War of Honor (Honor Harrington #10)
NO ONE WANTED ANOTHER WAR
Thomas Theisman didn't. After risking his life and a fresh round of civil war to overthrow the Committee of Public Safety's reign of terror and restore the Republic of Haven's ancient Constitution, an interstellar war was the last thing he wanted.
Baron High Ridge didn't. The Prime Minister of Manticore was perfectly happy with the war he had. N...more
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The hook: Weber blatantly strip-mines the golden classics of the Age of Sail. It's Hornblower in space. It's Aubrey without Maturin, crossed with Sir Walter Drake, carrying around ...more
this volume contains about 75% more words than anybody could reasonably use, mostly to tell us tedious detail of the politics of Manticore. I know it's not really unbelievable that corrupt politicians could bend and break laws to their own benefit, and actually believe their own lies. after all, politicians fabricated evidence of weapons of mass destruction in Iraq and somehow managed to believe those lies too, but just because truth is stranger than ficti ...more
While this book evidently wasn't edited for length, someone has taken the trouble to reduce the word and phrase repetition that was so distracting in the previous book. There is also a great deal ...more
The plot of the book deals with the build-up to another war between Manticore and the Havenites. It is fascinating to watch the story unfold and see how two kingdoms who really don't want ...more
I made 2 attempts over 6 years to complete the saga of Honor Harrington all the way through. Each time I burned out, right about when this book takes place. Its now 4 years later, and I still don't see myself completing the series anytime soon.
The most upsetting part is that regardless of how emotionally taxing, and frustrating this series has been, I've enjoyed ...more
Much better story telling and character development because he gave himself enough "elbow room" to tell his story.
The next installment in the Honor Harrington series, this is, in some ways, the last Honor book -- as in the last of the series that focuses primarily on Harrington, vs. the ever-burgeoning cast.
The threat of war is upon the Kingdom of Manticore, but the current administration is too selfish, dimwitted, and conniving to realize it. Convinced that they have the Republic of Haven cowed by the new weapons unveiled at the end of the previous war, the Conservative/Liberal alliance is too bu ...more
Let me warn you, this is a LONG book (over nine hundred pages). Took me more than a week to read, which is a long time for me.
That being said, it's one of my favorite in the series. In some ways, it's a more 'mature' book than earlier ones, because the book shows how good, reasonable people can do unreasonable things (like start wars) when misunderstandings occur, or people put political ideology over the best interests of their nations.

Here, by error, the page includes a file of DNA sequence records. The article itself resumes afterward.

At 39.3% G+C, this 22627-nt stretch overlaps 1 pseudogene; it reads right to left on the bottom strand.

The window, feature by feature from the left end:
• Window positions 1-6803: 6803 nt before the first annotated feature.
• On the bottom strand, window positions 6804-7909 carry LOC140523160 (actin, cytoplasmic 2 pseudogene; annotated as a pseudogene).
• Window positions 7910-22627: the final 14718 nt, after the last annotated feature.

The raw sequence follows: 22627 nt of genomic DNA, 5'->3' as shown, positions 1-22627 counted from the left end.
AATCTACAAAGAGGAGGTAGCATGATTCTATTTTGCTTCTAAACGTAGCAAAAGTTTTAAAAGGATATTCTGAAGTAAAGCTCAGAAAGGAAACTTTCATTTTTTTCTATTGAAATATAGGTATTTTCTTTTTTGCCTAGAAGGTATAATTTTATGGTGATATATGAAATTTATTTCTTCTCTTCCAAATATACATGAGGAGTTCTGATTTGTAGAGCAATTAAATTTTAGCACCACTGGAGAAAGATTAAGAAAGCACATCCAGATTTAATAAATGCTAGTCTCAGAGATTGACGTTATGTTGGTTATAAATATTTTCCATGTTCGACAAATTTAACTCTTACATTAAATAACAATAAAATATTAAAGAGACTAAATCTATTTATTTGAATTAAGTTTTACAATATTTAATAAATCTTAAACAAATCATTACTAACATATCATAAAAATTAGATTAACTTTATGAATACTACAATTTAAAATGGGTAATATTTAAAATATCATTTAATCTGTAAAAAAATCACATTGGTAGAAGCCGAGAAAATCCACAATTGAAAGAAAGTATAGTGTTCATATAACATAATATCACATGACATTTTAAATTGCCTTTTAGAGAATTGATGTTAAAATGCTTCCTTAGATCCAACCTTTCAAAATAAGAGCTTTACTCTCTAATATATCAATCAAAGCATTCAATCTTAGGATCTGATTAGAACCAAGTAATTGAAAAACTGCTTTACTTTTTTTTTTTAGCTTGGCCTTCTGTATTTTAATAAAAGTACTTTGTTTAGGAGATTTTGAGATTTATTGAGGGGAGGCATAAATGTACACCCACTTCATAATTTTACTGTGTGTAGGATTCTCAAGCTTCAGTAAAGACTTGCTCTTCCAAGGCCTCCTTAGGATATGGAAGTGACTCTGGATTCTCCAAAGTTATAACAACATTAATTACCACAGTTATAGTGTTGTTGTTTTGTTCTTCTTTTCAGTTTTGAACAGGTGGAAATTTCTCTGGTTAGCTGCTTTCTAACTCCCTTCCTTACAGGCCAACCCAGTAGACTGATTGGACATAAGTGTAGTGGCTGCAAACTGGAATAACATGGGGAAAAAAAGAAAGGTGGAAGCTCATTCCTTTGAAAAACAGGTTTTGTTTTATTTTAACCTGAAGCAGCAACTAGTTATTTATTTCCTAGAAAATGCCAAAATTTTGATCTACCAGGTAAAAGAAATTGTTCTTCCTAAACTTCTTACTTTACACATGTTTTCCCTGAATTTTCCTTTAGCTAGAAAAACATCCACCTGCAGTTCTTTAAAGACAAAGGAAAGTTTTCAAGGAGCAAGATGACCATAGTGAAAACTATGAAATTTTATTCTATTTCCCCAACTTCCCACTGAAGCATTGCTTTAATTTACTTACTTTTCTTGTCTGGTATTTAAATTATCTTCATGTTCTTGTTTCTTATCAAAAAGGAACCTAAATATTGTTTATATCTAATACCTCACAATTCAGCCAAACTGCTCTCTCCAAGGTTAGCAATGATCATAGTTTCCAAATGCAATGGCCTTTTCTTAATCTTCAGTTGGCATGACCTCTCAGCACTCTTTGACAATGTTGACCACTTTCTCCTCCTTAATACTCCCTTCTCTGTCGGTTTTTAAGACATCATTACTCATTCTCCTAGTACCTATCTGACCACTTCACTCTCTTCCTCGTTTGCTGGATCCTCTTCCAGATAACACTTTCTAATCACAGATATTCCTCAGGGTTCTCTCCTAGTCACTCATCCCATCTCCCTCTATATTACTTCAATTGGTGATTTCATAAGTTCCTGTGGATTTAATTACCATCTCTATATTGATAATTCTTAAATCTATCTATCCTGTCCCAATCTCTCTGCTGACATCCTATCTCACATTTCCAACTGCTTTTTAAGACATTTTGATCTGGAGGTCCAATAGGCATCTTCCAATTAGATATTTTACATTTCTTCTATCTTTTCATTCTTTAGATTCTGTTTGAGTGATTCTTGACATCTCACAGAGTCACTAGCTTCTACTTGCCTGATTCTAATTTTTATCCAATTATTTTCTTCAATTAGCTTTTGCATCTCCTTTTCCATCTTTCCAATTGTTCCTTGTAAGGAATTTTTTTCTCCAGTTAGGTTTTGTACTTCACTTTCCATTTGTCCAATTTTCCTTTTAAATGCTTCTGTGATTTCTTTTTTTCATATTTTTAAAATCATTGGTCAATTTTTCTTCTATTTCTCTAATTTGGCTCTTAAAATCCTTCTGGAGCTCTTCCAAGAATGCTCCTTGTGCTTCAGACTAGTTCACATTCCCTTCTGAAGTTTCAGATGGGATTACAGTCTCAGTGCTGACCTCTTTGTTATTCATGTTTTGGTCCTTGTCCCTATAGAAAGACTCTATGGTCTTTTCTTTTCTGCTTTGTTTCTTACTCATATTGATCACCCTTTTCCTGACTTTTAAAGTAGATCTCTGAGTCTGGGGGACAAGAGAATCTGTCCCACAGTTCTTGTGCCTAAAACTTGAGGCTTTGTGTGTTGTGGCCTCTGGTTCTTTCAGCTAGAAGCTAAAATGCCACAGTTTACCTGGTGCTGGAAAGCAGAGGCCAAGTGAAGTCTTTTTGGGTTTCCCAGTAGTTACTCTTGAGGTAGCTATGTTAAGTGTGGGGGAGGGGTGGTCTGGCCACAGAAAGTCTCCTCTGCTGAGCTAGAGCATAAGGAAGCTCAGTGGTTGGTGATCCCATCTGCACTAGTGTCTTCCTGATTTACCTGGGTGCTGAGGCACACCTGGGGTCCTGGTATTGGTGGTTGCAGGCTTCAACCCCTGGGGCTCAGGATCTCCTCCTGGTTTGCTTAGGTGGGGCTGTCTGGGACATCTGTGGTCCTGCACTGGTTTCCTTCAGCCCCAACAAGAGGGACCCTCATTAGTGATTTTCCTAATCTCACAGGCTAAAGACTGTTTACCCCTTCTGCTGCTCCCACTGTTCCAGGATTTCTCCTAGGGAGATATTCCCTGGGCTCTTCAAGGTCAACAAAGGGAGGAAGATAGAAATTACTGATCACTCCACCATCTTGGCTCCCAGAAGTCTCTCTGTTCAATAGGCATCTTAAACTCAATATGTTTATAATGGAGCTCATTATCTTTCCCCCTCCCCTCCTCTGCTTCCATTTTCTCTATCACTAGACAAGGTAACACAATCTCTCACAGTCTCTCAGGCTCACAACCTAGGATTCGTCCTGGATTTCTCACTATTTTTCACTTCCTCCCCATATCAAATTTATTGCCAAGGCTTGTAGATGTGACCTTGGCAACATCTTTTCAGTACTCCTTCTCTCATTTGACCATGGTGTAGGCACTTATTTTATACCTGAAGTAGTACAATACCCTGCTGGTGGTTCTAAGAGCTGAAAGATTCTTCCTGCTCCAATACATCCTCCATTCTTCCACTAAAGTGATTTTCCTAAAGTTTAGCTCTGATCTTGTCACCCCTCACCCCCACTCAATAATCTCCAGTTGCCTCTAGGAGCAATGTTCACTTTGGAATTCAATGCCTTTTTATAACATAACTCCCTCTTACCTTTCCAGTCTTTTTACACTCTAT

Political leadership has changed on ...more
2. A month later, I have finally finished this behemoth and I have some observations, not just on 'War of Honor', but on this Honorverse Mr. Weber has created.
The starships and technology are convincing and interesting. The space battles are fascinating and fast-paced, having a consistent interior logic that he follows unerringly.
The milieu is marvelous as well, there's a map (I love maps) and different political bodies born out of a p ...more
I guess...okay, so I'm a masochist...I also "enjoy"?? the stupid politicians and seeing them get their comeuppance however long it may take! I've always enjoyed the strategy of war and when combined with my love of gadgets...Honor Harrington is a perfect fit!
In War of Honor the tension ratchets ba ...more
I do like that David loves detail but not when it detracts from the flow of the story. This book is ...more
The two times that I have read this I think I came up with the same problem. A person that is used to David Weber and his Honor Harrington series has to slog through about two hundred pages of stuff before things start looking up. One begins to wonder if it is a matter of having so many successes already that it seems important to beat a dead horse. The oddest part of all of that is that much of what is in those pages might be there as a sort of ...more
The books in this series come in two types; really action-oriented, and really political. This was one of the political ones. And yet this wasn't nearly as dry as most of the political ones. At the start of the book, a coalition government forced upon the Queen of Manticore by an unholy alliance of the Con ...more
What does that mean? Well, Nimitz and Samantha freely use sign language to communicate with practically everyone, and on at least one occasion concerning Hamish's wife Emily, this is especially important. Why ...more
Many of his stories have military, particularly naval, themes, and fit into the military science fiction genre. He frequently places female leading characters in what have been traditionally male roles.
One of his most popular and enduring characters is Honor Harrington whose alliterated name ...more
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"Be honest, dear," Emily corrected him gently. "It's not that you really can't do it, and you know it. It's that you get so furious with them that you wind up climbing onto your high moral horse so you can ride them under the hooves of your righteous fury. But when you close your knight errant's helmet, the visibility through that visor is just a little limited, isn't it?”